Employer has worked out your pay incorrectly – you have unpaid salary

This could be because you feel you have unpaid salary or wages as they haven’t

  • paid you for all your hours worked
  • paid overtime at the right rate
  • paid you less than an equivalent worker of a different sex
  • given you the sick pay you were entitled to

In each of these cases you need to put your concern in a letter to the employer, and if need be then appeal their decision. After that you are back to taking a case to an Industrial or Employment Tribunal.

Contacts for Industrial Tribunals / Employment Tribunals

Northern Ireland – 028 9032 7666

England & Wales – 030 0123 1024

Scotland – 014 1354 8574


At all of the stages of taking a complaint you could use your trade union or solicitor to help make your case, but of course the solicitor will need paid, the union will offer free advice, as will Citizens Advice.

   Adrian Huston is a former tax inspector, now director of Huston & Co Tax Consultants & Accountants.   028 9080 6080    @HustonTax


Tax codes explained – are you on the wrong tax code?

Tax codes explained – are you on the wrong tax code?

Is my tax code wrong?

Tax codes dictate how much tax we lose from our wages and pensions. If they are wrong then the tax is wrong. If we don’t spot it then there is no guarantee that HMRC will! This is why understanding tax codes is important.
Unless your tax code begins with a K, or is BR or D0, then there is a simple rule of thumb. Most tax codes show your tax-free allowances, but divided by 10.
For example the standard tax-free Personal Allowance is £10,600. Divide this by 10 to get the tax code. Thus most people are on a code of 1060L.
Picture is an example tax code for 2015/16 for a 40% taxpayer who pays gift aid and personal pension contributions

HMRC tax code
Example tax code for 2015/16

Adjustments to tax codes
Sometimes HMRC will try to make adjustments to your tax code. This is normally a good thing. They are trying to have the correct amount of tax deducted from you over the year. In theory this should leave your tax correct at the year-end of 5 April.
Examples of adjustments made include:
• State pension or benefits expected
• Collect tax owed from an earlier year
• Rental profit estimated
• Company car – the taxable benefit
• Relief for professional subscriptions you pay
• Relief for gift aid payments (if you pay higher-rate tax)
• Higher-rate relief for pension contributions
So your tax code may have extra allowances added – to give you extra tax relief. Or it may have things deducted – HMRC’s way of taxing some income.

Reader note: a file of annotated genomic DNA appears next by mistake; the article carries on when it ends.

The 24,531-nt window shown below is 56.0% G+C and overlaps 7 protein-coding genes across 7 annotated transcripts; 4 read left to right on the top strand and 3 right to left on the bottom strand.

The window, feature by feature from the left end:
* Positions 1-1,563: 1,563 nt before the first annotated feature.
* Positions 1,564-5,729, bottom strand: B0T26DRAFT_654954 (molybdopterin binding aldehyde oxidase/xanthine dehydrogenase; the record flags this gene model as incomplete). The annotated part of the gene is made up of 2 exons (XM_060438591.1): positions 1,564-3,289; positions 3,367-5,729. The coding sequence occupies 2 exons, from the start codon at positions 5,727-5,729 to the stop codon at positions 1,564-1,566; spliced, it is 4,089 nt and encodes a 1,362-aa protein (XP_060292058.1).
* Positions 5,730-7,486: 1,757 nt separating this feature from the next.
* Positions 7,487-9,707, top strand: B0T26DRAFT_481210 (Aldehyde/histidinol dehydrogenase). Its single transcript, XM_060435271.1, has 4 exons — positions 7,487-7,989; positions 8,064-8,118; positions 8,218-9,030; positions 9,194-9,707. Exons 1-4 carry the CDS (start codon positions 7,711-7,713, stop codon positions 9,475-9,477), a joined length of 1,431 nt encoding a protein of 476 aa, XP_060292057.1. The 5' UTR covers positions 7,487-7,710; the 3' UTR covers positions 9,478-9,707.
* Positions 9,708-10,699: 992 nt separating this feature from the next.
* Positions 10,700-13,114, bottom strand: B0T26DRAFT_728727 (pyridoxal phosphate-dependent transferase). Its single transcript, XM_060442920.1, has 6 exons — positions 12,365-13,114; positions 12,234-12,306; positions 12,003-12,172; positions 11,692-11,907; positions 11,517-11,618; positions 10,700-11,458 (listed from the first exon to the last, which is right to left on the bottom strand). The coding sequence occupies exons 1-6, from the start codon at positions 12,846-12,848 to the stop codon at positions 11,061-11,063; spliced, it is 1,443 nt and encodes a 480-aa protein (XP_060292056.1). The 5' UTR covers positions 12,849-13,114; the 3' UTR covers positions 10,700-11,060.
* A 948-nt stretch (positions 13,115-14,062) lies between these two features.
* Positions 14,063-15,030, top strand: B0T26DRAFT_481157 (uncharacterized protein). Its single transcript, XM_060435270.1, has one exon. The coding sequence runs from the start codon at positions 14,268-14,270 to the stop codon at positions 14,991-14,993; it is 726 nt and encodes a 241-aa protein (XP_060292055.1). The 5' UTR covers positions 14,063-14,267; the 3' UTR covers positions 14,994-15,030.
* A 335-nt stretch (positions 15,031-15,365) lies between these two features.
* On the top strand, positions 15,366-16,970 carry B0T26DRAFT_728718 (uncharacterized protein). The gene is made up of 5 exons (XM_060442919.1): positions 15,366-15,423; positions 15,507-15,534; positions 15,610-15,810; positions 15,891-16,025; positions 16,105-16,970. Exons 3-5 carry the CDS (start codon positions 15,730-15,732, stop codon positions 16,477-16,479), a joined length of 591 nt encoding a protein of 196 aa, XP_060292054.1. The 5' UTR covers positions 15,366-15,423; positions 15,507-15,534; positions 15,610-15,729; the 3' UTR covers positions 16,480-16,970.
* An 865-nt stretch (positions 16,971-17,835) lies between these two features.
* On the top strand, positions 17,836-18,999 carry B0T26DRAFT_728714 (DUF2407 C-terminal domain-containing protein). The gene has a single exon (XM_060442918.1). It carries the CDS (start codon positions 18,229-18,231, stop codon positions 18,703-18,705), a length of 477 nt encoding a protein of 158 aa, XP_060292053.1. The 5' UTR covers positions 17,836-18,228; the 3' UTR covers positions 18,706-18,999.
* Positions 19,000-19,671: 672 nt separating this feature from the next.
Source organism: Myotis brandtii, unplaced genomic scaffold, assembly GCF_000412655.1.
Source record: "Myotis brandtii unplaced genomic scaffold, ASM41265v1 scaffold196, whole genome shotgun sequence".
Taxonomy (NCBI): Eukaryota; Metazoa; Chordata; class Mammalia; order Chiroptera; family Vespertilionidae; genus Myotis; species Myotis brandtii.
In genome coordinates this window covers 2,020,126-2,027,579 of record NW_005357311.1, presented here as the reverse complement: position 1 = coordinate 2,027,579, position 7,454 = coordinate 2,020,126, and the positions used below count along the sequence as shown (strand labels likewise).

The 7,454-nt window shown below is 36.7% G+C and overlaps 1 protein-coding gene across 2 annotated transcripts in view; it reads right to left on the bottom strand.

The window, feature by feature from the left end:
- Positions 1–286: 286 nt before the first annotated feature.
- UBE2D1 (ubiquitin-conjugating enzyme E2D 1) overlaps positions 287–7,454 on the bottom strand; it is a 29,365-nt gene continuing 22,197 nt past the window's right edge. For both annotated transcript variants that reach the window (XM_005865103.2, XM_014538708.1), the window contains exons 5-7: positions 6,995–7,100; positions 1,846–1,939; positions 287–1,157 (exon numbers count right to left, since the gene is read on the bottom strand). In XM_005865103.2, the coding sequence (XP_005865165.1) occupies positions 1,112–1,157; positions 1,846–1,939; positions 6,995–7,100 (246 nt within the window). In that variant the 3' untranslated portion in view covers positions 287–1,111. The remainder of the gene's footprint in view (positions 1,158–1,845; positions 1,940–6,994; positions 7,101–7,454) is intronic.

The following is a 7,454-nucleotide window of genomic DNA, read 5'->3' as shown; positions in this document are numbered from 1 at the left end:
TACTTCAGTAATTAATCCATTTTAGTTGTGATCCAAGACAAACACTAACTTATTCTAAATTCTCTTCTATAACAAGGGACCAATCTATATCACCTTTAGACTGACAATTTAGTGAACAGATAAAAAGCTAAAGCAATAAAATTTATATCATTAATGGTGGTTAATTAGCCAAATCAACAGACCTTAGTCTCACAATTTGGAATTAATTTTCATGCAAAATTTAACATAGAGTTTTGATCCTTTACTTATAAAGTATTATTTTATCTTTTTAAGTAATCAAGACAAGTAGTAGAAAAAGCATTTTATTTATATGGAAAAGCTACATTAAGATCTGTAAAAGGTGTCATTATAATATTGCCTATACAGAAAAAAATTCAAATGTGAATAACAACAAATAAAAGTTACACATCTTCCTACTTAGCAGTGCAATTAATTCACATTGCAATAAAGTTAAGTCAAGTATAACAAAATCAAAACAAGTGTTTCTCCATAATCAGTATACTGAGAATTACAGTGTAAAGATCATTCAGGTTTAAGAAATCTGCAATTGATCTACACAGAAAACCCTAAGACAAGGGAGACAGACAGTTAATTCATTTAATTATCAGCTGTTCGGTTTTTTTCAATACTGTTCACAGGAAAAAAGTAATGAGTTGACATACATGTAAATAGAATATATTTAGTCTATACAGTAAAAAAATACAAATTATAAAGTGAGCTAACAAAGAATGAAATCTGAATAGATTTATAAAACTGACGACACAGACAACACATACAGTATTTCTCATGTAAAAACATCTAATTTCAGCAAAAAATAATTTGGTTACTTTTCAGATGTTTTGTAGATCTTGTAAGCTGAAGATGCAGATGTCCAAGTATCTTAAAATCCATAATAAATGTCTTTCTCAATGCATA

By far the most common adjustment is to reflect the state pension HMRC thinks you will get this year. State pension is taxable, though if that was all you earned it would be below the tax-free Personal Allowance. However if you have another source of income, and it is taxed at source, then HMRC will try to collect the tax due on both the pension and that other source, all from the same place. This can make it look like you are losing a lot of tax from your job or works pension. In fact you are losing the tax from two sources of income, but only having it taken off one!
What if I think my tax code needs changed?
You need to contact HMRC in one of two ways:
• Phone them on 0300 200 3300 (open 8-8 weekdays, 8-4 on Saturday)
• Write to them at HMRC, BX9 1AS. (Yes the address is that short.)
If you are nervous about phoning them then write to them. The answer may take longer, but at least the answer will be in writing. You will have time to study it. If phoning then write down the date of the call and who you speak to.
If you don’t understand part of what makes up your tax code – then ask for it to be explained. It is the tax official’s job to help you understand.
What happens if code is wrong and I do nothing?
Then your employer or pension provider will deduct the wrong amount of tax. Depending on the error, this may never be discovered by HMRC, and you could lose out.
Deferred state pension
HMRC is normally told how much state pension you will get. They use this to adjust your code. The adjustments are NORMALLY correct.
However I have seen some cases recently were people put off receiving their state pension for a few years. I found that HMRC was adjusting their tax code each year. In other words HMRC assumed they were getting the pension, and were taxing them too highly. One client was owed a tax refund of thousands.
Unusual codes
Here are the most common codes which are NOT simply 10% of your tax-free allowances after adjustments:
• BR – means deduct Basic Rate tax of 20%. Used for second jobs, extra pensions etc.
• D0 – means deduct 40% tax. Used for second jobs where the person pays higher-rate tax.
• K codes – mean the items deducted from the code are greater than the allowances, and you have a negative amount of tax-free allowances. The K code is roughly 10% of the negative allowances. These codes are most common with company cars or large state pensions.

In conclusion

• Tax codes dictate the amount of tax your employer deducts.
• They may be wrong, and the mistake can go undiscovered.
• If in doubt ask HMRC to check your tax code.

The author Adrian Huston, a former tax inspector, is a director of Belfast tax and accountancy firm Huston & Co – or 028 9080 6080.